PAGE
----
• AP-3;
  • BLOC;
  • HOPS;
  • lysosome;
  • melanosome;
  • membrane fusion;
  • organelle biogenesis;
  • platelet dense granule;
  • protein trafficking;
  • schizophrenia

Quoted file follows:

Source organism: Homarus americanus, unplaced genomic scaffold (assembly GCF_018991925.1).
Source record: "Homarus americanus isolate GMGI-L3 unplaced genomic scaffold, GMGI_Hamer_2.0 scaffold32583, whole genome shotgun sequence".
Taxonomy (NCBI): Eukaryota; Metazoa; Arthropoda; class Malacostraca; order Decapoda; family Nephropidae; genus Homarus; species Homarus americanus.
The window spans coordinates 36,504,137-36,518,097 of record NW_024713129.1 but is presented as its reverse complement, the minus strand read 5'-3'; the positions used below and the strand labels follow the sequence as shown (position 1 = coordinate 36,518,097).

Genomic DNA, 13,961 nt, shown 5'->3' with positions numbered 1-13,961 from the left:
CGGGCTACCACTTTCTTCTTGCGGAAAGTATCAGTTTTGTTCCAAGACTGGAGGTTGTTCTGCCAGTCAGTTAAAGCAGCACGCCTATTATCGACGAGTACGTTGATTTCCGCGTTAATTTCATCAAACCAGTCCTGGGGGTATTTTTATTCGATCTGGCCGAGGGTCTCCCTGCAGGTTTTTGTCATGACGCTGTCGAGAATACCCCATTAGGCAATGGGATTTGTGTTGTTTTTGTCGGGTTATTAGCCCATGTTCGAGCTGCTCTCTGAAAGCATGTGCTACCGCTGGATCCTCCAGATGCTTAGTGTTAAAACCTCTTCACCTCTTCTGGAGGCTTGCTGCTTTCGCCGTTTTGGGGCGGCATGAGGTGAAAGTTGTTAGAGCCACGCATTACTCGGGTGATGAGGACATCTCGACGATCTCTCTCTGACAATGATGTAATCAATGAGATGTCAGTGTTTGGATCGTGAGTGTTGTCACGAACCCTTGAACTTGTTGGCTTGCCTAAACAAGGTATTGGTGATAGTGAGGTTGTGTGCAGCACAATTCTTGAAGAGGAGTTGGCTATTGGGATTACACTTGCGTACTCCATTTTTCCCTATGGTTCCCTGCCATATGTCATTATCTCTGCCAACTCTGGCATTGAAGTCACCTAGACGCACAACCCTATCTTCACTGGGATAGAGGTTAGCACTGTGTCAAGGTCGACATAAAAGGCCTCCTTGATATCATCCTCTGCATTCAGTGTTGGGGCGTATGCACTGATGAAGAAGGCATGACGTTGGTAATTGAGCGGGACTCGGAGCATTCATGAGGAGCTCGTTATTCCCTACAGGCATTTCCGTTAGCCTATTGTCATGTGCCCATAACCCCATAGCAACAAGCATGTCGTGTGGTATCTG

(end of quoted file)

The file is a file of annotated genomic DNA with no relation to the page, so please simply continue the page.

Hermansky–Pudlak syndrome (HPS) defines a group of at least seven autosomal recessive disorders characterized by albinism and prolonged bleeding. These manifestations arise from defects in the biogenesis of lysosome-related organelles, including melanosomes and platelet dense granules. Most genes associated with HPS in humans and rodent models of the disease encode components of multisubunit protein complexes that are expressed ubiquitously and play roles in intracellular protein trafficking and/or organelle distribution. A small GTPase of the Rab family, Rab38, is also implicated in the pathogenesis of the disease. This article reviews recent progress toward elucidating the cellular functions of these proteins.